(KGTV) — Videos of attacks on the Asian American community have been throughout the country.
Most recently, several elderly Asian Americans were attacked in the Bay Area. 84-year-old Vicha Ratanapakdee, a native of Thailand, was on a morning walk in the San Francisco area last month when he became the victim of an unprovoked attack. He was violently shoved to the ground and his head slammed the pavement. He later died.
“No one should be attacked and certainly not those in our community who've done so much for us, our parents and our grandparents,” said Manjusha Kulkarni, a co-founder of Stop AAPI Hate and the executive director of the Asian Pacific Policy and Planning Council.
Stop AAPI Hate has been tracking anti-Asian hate since the beginning of the pandemic. It tracked more than 2,800 incidents from mid-March to the end of December. Kulkarni said it is an astronomical rise compared to the 100 or so incidents tracked yearly from various reporting organizations.
“We know that 2,800 is really just the tip of the iceberg,” Kulkarni told ABC 10News. “We understand tha twhen folks experience something like this, their first instinct is not necessarily to get on their laptop and report an incident online. But we think it's important because it helps us to understand the problem and then begin to find solutions for it.”
Stars like Olivia Munn and Daniel Dae Kim have recently spoken publicly about attacks on the Asian American community.
“These are people that are elderly and often with preexisting conditions who are already afraid to go outside. Now they're fearing for their lives,” Kim told ABC News.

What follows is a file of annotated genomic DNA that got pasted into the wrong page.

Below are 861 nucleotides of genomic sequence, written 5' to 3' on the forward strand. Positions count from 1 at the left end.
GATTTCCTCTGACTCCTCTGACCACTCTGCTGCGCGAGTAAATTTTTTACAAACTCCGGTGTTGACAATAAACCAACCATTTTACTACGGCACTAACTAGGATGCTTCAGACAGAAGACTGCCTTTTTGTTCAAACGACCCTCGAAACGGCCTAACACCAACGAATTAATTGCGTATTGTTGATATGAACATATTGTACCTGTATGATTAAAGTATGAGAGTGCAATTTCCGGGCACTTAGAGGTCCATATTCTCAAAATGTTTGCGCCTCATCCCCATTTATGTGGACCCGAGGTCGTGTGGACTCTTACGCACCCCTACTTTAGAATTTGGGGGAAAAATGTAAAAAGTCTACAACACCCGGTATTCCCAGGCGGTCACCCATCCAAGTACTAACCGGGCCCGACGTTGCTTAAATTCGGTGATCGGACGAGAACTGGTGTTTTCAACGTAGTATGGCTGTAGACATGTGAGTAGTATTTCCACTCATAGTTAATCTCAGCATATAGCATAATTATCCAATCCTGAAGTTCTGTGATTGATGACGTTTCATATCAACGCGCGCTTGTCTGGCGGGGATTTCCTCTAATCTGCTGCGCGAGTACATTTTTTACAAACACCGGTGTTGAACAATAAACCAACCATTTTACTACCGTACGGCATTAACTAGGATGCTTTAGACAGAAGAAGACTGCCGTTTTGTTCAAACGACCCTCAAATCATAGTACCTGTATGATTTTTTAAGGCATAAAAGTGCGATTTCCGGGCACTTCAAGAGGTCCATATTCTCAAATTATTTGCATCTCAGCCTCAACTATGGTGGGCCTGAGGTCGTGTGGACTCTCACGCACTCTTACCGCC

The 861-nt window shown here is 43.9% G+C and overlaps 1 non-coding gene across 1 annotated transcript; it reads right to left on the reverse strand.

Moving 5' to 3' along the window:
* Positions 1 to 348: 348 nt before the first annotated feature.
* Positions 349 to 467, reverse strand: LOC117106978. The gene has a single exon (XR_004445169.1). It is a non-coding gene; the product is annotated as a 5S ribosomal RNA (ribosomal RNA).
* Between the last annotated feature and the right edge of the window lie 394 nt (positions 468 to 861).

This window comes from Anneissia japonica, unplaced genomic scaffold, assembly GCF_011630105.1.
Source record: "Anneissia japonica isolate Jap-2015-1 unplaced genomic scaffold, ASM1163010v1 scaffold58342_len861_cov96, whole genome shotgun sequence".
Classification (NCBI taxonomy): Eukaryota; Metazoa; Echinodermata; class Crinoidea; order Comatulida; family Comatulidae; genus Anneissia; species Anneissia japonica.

Munn recently posted on social media about the attack on her friend’s mother in New York.
“She left the hospital with 10 stiches in her head,” she wrote. “These racist hate crimes against our elders have got to stop.”
Kirin Macapugay is a commissioner with the California Commission on Asian and Pacific Islander American (APIA) Affairs. The group advises the government on issues affecting the community. This Thursday, the group will hold their first public meeting addressing AAPI hate incidents and crimes. Macapugay said attacks are not always physical.
“I had another friend who was sitting in a parking lot when someone drove by him and tried to spit into his car and saying it's your fault,” said Macapugay, who explained her friend was being faulted for the coronavirus coming to the United States.
Macapugay hopes Thursday’s open meeting will bring issues involving the Asian American community to light.
“It is a difficult, uncomfortable truth to acknowledge racism exists. We have been having conversations about racism in our country forever and it does affect many more communities than we like to admit,” Macapugay said. “Our Asian American Pacific Islander communities are not exempt from experiencing racism.”